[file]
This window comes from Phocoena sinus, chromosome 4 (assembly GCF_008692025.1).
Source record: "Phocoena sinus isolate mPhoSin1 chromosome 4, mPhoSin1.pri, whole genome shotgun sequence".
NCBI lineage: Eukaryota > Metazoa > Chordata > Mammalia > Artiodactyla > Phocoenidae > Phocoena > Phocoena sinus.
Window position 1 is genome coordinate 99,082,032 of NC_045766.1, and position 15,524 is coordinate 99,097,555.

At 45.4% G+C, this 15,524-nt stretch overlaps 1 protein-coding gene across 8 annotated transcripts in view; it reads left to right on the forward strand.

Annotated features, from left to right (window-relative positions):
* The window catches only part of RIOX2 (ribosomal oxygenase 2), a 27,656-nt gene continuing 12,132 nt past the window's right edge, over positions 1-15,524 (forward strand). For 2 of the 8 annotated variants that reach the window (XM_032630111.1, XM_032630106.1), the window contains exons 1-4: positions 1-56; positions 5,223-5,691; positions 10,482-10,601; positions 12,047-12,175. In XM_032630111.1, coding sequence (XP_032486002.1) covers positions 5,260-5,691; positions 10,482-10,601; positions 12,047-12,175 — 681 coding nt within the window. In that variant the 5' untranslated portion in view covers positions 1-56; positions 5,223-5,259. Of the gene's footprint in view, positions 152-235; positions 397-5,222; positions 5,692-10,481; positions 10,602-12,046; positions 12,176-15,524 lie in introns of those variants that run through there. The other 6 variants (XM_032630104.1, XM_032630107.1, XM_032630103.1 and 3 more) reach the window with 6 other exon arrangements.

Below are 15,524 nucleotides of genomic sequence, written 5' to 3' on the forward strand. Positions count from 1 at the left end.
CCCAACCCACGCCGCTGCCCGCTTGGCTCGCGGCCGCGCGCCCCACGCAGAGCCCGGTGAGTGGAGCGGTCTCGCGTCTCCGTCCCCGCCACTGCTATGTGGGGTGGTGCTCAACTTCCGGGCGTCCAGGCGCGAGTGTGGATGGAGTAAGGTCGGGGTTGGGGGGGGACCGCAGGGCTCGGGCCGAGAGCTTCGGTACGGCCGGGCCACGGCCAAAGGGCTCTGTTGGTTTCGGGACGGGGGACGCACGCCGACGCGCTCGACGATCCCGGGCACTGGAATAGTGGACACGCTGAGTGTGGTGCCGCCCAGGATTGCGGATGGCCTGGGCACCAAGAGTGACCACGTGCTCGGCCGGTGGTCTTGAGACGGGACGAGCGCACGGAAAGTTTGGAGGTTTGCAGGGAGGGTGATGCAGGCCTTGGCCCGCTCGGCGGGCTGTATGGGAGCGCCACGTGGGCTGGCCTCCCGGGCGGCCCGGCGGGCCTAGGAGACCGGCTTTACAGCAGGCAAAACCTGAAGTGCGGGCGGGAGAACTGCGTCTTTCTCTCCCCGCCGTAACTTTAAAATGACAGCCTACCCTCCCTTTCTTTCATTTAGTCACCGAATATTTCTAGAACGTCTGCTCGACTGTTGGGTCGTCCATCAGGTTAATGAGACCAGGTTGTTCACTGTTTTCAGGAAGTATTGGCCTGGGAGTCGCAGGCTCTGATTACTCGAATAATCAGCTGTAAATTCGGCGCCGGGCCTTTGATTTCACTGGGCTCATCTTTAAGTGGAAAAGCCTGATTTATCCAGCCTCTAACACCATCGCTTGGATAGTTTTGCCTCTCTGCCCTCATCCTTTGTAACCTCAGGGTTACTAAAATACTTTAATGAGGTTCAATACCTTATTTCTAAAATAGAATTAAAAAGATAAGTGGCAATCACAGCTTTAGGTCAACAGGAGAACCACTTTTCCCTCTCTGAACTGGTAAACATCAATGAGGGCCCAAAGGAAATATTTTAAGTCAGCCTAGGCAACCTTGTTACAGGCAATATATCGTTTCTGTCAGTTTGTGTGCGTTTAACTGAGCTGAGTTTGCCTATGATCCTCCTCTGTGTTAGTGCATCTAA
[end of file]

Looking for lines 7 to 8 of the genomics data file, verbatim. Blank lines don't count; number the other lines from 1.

* The window catches only part of RIOX2 (ribosomal oxygenase 2), a 27,656-nt gene continuing 12,132 nt past the window's right edge, over positions 1-15,524 (forward strand). For 2 of the 8 annotated variants that reach the window (XM_032630111.1, XM_032630106.1), the window contains exons 1-4: positions 1-56; positions 5,223-5,691; positions 10,482-10,601; positions 12,047-12,175. In XM_032630111.1, coding sequence (XP_032486002.1) covers positions 5,260-5,691; positions 10,482-10,601; positions 12,047-12,175 — 681 coding nt within the window. In that variant the 5' untranslated portion in view covers positions 1-56; positions 5,223-5,259. Of the gene's footprint in view, positions 152-235; positions 397-5,222; positions 5,692-10,481; positions 10,602-12,046; positions 12,176-15,524 lie in introns of those variants that run through there. The other 6 variants (XM_032630104.1, XM_032630107.1, XM_032630103.1 and 3 more) reach the window with 6 other exon arrangements.

Below are 15,524 nucleotides of genomic sequence, written 5' to 3' on the forward strand. Positions count from 1 at the left end.